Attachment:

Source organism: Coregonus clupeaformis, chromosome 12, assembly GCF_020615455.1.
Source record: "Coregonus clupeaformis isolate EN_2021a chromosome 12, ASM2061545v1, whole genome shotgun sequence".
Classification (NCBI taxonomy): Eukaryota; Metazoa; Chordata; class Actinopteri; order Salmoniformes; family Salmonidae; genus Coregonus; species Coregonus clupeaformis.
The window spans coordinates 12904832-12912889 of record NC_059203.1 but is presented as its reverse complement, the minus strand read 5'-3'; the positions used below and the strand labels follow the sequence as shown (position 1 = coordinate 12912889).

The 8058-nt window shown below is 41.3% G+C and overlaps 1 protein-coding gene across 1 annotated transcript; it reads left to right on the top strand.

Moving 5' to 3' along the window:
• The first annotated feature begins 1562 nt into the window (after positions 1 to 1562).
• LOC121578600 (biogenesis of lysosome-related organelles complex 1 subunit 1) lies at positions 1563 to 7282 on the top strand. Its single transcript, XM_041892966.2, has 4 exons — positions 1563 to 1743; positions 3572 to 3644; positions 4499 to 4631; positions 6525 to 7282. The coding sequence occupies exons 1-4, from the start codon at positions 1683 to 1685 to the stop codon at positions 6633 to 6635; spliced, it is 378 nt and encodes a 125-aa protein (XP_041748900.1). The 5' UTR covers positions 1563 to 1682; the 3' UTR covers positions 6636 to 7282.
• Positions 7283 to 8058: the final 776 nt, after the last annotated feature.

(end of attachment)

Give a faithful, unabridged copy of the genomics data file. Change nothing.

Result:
Source organism: Coregonus clupeaformis, chromosome 12, assembly GCF_020615455.1.
Source record: "Coregonus clupeaformis isolate EN_2021a chromosome 12, ASM2061545v1, whole genome shotgun sequence".
Classification (NCBI taxonomy): Eukaryota; Metazoa; Chordata; class Actinopteri; order Salmoniformes; family Salmonidae; genus Coregonus; species Coregonus clupeaformis.
The window spans coordinates 12904832-12912889 of record NC_059203.1 but is presented as its reverse complement, the minus strand read 5'-3'; the positions used below and the strand labels follow the sequence as shown (position 1 = coordinate 12912889).

The 8058-nt window shown below is 41.3% G+C and overlaps 1 protein-coding gene across 1 annotated transcript; it reads left to right on the top strand.

Moving 5' to 3' along the window:
• The first annotated feature begins 1562 nt into the window (after positions 1 to 1562).
• LOC121578600 (biogenesis of lysosome-related organelles complex 1 subunit 1) lies at positions 1563 to 7282 on the top strand. Its single transcript, XM_041892966.2, has 4 exons — positions 1563 to 1743; positions 3572 to 3644; positions 4499 to 4631; positions 6525 to 7282. The coding sequence occupies exons 1-4, from the start codon at positions 1683 to 1685 to the stop codon at positions 6633 to 6635; spliced, it is 378 nt and encodes a 125-aa protein (XP_041748900.1). The 5' UTR covers positions 1563 to 1682; the 3' UTR covers positions 6636 to 7282.
• Positions 7283 to 8058: the final 776 nt, after the last annotated feature.